Monday, January 26, 2009

Movie Ratings: Two Thumbs Down, Critics Say.

DOES THE RATINGS SYSTEM make your life easier? Or does it treat you like an idiot?

Many critics - of movies, restaurants, music, whatever - have some sort of rating system that accompanies their full-length critiques of the work.

The Wall Street Journal wrote about the ratings phenomena today:

Even those critics who don't assign stars or grades find their carefully wrought opinions converted into numbers -- or a thumbs up or thumbs down -- and mashed together with other critics' opinions. Critics tend to loathe the system and succumb to it at the same time. It all makes for an odd scale that, under the veneer of objective numerical measurement, is really just an apples-to-oranges mess. On Metacritic, best-picture nominee "The Reader" is tied with the latest James Bond flick. On Rotten Tomatoes, the drama tied with the dog-man buddy comedy "Marley & Me."

Later in the article, the author quotes famed film reviewer Roger Ebert.

"I don't know where the stars come from, but they're absurd," he says.

One of the central arguments is that readers will just look at the grade or rating, and not delve into the subtleties of the article. That simple thumbs up, or three bells, or "B+" may not explain the complexities of the film or song or production.

What do you think? Do you like the ratings system? Do you continue on to read the full stories?

8 comments:

benjamin toledano said...

i dont realy read reviews anyway, but the systems they use are not the best way. the topic should be divided into 5 subdivisions, then each subdivision should be rated. that is what i would follow.

Geo said...

Subdivisions? Like what?

- George (the teacher who has never found a reviewer with similar tastes, so he ignores them all)

Anonymous said...

I read past the simple rating system because I appreciate that it does not allow for one to gain a true understanding of the merits or failings of a piece. However, many critics will rate multiple things at the same time. If I read their article, I like to know how each piece they are reviewing compares to the other. Short of saying, "Bond was slightly better than the Reader, and Underworld less etertaining than both," the rating system lets me compare them to each other quickly and efficiently with the understanding the ratings only apply to the author and his reviews that day.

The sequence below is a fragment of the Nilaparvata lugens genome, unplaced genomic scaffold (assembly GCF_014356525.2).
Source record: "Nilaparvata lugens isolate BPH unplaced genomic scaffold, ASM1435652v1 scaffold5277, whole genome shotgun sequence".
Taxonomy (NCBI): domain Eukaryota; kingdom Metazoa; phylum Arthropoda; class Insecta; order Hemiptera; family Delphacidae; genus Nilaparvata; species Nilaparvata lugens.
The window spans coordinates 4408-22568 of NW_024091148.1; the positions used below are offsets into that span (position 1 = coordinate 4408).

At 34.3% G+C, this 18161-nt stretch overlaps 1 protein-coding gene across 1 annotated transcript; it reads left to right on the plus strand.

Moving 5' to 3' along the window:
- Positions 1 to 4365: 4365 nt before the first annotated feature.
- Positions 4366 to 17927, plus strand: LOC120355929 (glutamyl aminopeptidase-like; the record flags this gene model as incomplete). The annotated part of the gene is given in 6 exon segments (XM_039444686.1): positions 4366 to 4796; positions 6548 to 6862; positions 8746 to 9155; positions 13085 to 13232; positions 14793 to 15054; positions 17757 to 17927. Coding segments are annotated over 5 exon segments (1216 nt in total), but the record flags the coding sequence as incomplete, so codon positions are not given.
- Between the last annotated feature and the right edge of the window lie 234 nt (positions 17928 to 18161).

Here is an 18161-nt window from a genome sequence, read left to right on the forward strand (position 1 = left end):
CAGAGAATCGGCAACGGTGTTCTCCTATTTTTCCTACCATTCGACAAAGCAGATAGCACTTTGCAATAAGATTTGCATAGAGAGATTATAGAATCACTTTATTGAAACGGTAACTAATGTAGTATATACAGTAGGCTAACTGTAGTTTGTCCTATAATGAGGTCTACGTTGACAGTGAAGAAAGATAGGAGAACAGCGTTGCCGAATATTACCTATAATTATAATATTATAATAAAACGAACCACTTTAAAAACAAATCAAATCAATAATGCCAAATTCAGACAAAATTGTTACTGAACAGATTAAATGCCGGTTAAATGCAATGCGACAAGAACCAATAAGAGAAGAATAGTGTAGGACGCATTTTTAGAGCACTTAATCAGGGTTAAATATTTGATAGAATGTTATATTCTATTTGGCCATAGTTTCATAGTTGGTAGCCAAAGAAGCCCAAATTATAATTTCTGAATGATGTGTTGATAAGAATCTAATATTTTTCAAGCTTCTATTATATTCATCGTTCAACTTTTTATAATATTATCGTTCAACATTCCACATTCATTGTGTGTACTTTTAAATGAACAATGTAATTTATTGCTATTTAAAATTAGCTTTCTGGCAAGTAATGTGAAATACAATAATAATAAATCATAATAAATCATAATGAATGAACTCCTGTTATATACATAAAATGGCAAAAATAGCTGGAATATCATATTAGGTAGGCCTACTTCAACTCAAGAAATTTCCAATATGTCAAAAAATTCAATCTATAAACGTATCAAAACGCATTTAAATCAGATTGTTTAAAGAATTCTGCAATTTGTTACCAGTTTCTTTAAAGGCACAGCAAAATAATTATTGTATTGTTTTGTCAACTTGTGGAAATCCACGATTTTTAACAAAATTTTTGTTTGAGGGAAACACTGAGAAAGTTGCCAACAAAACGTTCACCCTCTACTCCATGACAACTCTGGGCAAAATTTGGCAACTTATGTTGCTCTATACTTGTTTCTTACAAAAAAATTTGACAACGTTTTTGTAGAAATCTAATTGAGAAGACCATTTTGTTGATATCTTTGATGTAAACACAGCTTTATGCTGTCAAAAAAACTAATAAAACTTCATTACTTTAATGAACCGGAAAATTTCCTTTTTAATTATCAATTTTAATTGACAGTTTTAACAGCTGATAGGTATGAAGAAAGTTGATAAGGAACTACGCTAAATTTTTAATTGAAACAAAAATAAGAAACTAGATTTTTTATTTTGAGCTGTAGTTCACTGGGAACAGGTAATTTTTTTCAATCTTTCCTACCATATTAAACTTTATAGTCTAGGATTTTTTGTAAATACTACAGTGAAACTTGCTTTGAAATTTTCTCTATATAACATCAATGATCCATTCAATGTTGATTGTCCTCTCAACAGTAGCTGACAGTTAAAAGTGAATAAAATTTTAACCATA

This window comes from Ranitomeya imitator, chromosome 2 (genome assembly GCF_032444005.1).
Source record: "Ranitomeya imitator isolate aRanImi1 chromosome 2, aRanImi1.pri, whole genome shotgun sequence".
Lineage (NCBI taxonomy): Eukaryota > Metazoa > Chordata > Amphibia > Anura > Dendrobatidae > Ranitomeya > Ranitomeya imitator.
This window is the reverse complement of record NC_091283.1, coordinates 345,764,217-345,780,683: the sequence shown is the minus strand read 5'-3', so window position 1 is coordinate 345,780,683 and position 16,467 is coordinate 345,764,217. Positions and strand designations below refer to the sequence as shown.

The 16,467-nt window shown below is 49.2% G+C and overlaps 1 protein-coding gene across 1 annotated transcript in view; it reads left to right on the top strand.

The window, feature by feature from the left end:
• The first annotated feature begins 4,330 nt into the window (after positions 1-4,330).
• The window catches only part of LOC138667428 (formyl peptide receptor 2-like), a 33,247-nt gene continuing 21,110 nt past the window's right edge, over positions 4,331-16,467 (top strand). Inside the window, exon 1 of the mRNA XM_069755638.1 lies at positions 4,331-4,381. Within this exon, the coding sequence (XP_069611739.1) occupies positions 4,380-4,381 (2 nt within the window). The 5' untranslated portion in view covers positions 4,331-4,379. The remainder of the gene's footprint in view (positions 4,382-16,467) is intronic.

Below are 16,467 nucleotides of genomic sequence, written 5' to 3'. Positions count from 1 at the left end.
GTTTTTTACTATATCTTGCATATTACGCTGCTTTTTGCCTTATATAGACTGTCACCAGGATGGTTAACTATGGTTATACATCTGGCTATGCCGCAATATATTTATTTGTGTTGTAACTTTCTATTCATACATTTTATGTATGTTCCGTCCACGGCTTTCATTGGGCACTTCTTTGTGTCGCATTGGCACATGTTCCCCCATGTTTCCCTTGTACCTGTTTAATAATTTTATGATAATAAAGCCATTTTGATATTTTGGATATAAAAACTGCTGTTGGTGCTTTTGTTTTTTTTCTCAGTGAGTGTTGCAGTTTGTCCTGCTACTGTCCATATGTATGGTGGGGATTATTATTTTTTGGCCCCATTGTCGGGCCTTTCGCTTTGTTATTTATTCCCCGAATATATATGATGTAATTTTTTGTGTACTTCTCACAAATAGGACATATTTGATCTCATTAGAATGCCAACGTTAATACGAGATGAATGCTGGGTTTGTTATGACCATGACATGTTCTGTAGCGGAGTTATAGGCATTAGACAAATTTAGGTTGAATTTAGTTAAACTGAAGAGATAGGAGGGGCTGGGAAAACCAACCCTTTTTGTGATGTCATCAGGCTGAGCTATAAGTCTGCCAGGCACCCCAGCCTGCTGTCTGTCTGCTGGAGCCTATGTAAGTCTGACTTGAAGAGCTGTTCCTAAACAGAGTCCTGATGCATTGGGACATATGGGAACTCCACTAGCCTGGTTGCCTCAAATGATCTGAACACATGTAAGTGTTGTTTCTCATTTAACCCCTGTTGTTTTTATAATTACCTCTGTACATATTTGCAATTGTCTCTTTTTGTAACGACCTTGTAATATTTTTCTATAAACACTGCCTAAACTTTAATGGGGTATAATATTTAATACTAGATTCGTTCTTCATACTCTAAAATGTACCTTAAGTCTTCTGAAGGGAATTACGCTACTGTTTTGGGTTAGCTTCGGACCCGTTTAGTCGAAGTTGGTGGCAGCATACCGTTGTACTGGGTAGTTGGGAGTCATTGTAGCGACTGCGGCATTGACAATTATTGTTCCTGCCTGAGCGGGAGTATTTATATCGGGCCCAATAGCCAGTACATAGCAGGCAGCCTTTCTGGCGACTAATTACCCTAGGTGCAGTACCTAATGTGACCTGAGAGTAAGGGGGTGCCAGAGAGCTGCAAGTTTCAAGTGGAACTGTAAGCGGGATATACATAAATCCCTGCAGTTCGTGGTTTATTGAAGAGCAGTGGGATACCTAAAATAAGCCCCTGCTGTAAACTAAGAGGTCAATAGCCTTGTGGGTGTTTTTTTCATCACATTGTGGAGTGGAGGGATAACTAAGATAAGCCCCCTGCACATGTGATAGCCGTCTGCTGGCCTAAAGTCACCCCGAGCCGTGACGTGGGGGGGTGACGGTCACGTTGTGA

Andrea Symonds said...

I don't need someone to tell me what I should like or shouldn't like. I pay for my ticket, so if I want to go see it, I'm going to see it. It doesn't matter what the critics say.

Anonymous said...

I think the rating system right now is terrible. It seems like the two star movies are always great and the four star movies are just alright. Though, I just look at the ratings and never continue to read on to the actual comments.

Christina Warrington

Stephanie Klock said...

When I read reviews, which isn't often, I don't look at the stars or numbers. I do read the reviews and take what they have to say into consideration. However, it becomes distracting because if they point out a flaw (in a movie) I look for that flaw instead of just watching the movie.

Patty Giron said...

the "grading" system for movies is pretty absurd, he movies they are giving 4,5 stars now are jokes, I mean some, movies like the breakup cannot compare to the boy in the striped pajamas.. why is everything such a shortcut in this country?

Amanda DiStefano said...

In a society with "guilty pleasures" are termed often, I don't see people being swayed by ratings. With the emergence of media forms narrowcasting, people will like what they like no matter who says what.

Amanda DiStefano
(current)Journalism and Society Student